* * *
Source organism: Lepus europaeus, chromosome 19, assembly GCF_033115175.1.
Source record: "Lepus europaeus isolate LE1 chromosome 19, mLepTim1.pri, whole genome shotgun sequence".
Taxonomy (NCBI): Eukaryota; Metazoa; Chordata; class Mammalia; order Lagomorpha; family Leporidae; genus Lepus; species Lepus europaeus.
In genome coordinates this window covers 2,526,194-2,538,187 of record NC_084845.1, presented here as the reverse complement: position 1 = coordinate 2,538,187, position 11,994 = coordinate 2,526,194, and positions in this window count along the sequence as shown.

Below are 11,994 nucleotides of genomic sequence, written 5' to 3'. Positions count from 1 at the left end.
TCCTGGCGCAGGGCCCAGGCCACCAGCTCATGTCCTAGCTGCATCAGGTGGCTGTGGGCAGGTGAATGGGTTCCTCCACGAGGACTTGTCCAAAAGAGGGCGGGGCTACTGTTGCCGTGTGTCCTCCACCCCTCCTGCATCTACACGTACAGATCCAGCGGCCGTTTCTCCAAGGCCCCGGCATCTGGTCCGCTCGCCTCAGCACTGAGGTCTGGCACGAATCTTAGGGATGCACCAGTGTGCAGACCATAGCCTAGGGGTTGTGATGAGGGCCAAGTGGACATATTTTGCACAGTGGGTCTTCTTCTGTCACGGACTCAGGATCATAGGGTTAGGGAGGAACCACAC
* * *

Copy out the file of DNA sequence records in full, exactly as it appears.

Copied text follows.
Source organism: Lepus europaeus, chromosome 19, assembly GCF_033115175.1.
Source record: "Lepus europaeus isolate LE1 chromosome 19, mLepTim1.pri, whole genome shotgun sequence".
Taxonomy (NCBI): Eukaryota; Metazoa; Chordata; class Mammalia; order Lagomorpha; family Leporidae; genus Lepus; species Lepus europaeus.
In genome coordinates this window covers 2,526,194-2,538,187 of record NC_084845.1, presented here as the reverse complement: position 1 = coordinate 2,538,187, position 11,994 = coordinate 2,526,194, and positions in this window count along the sequence as shown.

Below are 11,994 nucleotides of genomic sequence, written 5' to 3'. Positions count from 1 at the left end.
TCCTGGCGCAGGGCCCAGGCCACCAGCTCATGTCCTAGCTGCATCAGGTGGCTGTGGGCAGGTGAATGGGTTCCTCCACGAGGACTTGTCCAAAAGAGGGCGGGGCTACTGTTGCCGTGTGTCCTCCACCCCTCCTGCATCTACACGTACAGATCCAGCGGCCGTTTCTCCAAGGCCCCGGCATCTGGTCCGCTCGCCTCAGCACTGAGGTCTGGCACGAATCTTAGGGATGCACCAGTGTGCAGACCATAGCCTAGGGGTTGTGATGAGGGCCAAGTGGACATATTTTGCACAGTGGGTCTTCTTCTGTCACGGACTCAGGATCATAGGGTTAGGGAGGAACCACAC